“MALENA” Film Review by C A Hall Spellbreaker Studios

Second SightWhat ending would you choose for this film? Should the audience stone to death Sicilian women? Filled with jealousy, religious hypocrisy, demonology, and the original scapegoating myth institutionalized, these women are ready to kill life and beauty to protect themselves from the truth. And what is the truth they so abhor? Puberty! The shocking moment made by everyone, when they discover the universe exploding between their thighs! Alas! Not a single adult in this mythical town in Sicily appears to recall the full force of this primal condition.

Instead they suffer the conformity, denial, rejection, or substitution of this astonishing discovery. They make leaders, wars, schools, religions, cultures and of course children. They entrench insidious traditions and dangerous rituals. All of which floats by Amoruso Renato, our puberty struck hero, like an aria from a great opera, out the window, above the ornate stone buildings, across romantic plazas, over the endless azure Mediterranean and into the ever golden Sicilian sky. No one is spared his scrutiny, not the cowardly men with their machismo, nor the vicious women with their “virtue”. Why? This boy is watching and he is awake.

It seems the only memory of puberty still living in his Sicilian town, circa 1940, as World War II erupts, is the perfume of a lovely woman: “Malena”. Malena, a mystery woman walks through town, not only awakening the desire of our young Romeo, but also that of his entire group of friends, who agree to include him in a very special “men’s club” dedicated to their lust and her adoration, even though he is only twelve years old and still wearing short pants.

But Renato’s awakening is filled with consternation and loss. Malena is the object of all the unmet desires, fantasies, lusts and jealousies of his entire town. What can he do? She’s the epicenter of gossip. She incites the memory of the original discovery and embodies the danger of all its possibilities. Her existence calls into question the dead ends chosen by most of the populace. No one but Renato seems concerned that no man will hire her as she’s a danger to his wife, nor any woman sell her food in the market, because she’s a persona non grata.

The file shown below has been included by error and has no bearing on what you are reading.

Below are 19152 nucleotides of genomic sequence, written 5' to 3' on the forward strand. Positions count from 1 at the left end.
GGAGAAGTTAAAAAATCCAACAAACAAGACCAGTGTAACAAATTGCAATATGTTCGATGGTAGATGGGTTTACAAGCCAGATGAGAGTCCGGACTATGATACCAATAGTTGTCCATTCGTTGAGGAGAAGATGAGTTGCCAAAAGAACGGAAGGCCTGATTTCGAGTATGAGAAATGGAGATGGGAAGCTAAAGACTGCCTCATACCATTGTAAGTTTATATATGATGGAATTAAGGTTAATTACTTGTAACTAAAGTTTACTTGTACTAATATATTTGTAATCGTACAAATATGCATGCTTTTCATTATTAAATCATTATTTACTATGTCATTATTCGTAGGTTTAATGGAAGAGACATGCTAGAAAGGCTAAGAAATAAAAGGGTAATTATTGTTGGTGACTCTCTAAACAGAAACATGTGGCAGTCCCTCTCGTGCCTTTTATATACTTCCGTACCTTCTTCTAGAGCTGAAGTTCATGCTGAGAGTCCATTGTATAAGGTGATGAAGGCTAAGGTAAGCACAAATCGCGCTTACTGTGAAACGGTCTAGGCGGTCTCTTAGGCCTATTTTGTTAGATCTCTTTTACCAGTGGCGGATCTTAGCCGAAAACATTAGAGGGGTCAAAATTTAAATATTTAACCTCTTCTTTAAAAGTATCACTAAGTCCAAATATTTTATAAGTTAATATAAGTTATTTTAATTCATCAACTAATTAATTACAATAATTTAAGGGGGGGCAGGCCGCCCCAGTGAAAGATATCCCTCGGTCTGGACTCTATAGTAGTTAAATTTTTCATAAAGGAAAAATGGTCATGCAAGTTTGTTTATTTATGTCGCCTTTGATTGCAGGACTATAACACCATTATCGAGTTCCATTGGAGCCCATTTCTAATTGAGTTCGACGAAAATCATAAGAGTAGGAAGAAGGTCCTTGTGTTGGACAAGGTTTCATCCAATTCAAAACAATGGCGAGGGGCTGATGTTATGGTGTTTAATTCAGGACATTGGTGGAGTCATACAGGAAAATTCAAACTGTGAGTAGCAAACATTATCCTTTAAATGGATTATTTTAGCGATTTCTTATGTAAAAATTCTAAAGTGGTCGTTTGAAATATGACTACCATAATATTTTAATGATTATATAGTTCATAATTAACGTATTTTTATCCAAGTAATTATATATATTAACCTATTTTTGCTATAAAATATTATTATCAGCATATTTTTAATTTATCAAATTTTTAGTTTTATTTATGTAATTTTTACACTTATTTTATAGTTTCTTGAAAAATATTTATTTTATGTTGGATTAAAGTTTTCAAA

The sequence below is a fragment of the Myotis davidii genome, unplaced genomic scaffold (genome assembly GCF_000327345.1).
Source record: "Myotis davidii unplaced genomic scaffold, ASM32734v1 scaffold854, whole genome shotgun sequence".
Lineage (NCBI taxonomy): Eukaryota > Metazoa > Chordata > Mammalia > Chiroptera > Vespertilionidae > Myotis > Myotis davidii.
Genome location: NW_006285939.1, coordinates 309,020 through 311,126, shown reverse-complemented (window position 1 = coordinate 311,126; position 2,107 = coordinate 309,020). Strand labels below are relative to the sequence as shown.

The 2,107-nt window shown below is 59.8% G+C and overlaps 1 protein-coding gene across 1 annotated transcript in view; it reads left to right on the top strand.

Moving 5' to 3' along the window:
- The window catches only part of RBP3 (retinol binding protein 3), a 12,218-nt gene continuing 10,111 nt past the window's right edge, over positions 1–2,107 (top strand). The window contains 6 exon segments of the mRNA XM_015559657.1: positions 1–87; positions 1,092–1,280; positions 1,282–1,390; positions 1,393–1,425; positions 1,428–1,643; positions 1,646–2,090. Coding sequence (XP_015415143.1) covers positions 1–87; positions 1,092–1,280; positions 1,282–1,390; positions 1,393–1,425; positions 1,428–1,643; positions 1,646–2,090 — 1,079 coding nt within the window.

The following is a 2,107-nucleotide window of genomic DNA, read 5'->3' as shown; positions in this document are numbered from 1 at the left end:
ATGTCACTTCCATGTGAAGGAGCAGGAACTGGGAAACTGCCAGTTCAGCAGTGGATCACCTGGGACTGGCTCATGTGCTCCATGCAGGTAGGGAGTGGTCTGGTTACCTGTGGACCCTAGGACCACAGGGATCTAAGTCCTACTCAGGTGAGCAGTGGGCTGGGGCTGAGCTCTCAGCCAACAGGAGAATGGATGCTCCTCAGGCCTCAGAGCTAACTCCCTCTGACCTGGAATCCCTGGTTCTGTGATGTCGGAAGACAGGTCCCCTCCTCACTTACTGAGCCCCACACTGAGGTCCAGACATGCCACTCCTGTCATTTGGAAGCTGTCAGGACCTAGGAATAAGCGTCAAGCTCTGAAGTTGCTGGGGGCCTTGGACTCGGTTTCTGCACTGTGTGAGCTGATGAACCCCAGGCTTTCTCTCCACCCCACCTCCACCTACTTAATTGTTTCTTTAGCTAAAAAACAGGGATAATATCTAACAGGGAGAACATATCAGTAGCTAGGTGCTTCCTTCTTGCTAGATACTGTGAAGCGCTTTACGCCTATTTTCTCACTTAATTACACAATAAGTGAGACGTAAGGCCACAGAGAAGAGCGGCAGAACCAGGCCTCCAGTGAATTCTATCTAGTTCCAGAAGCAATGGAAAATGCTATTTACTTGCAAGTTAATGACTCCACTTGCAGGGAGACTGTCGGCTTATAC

All insist her virtue is compromised. She’s forced to go to court to protect herself, then becomes the mark of her lawyer, who wants his payment in more than a pound of flesh. Malena is not the first woman to consider marrying a buffoon, hoping it will protect her, but even that is denied. The lawyer is under the control of his mother who refuses the object of her son’s rape, the protection of his name in marriage. All doors close upon her. The war progresses. Finally she falls to the degradation projected upon her. She sells her flesh for food. Then falls further…

This is not a coming of age story, nor a memory film, filled with longing and regret which smacks of the great fish story, about the one which got away. Nor is it a morality play about Sicily, full of life and beauty but suffering from a blood curse long before the fascist period descends. Malena flies above and beyond these genres to scenes which reveal the human soul. Who is brave enough to look their own desire in the face? Where is the dignity allowed a person desecrated by scapegoating? Who is courageous enough to remember their own lack of courage? There is a triple surprise ending, not to be revealed, which proves it is a true tragedy/ comedy. No matter. See it. Re-see it. It is great film!

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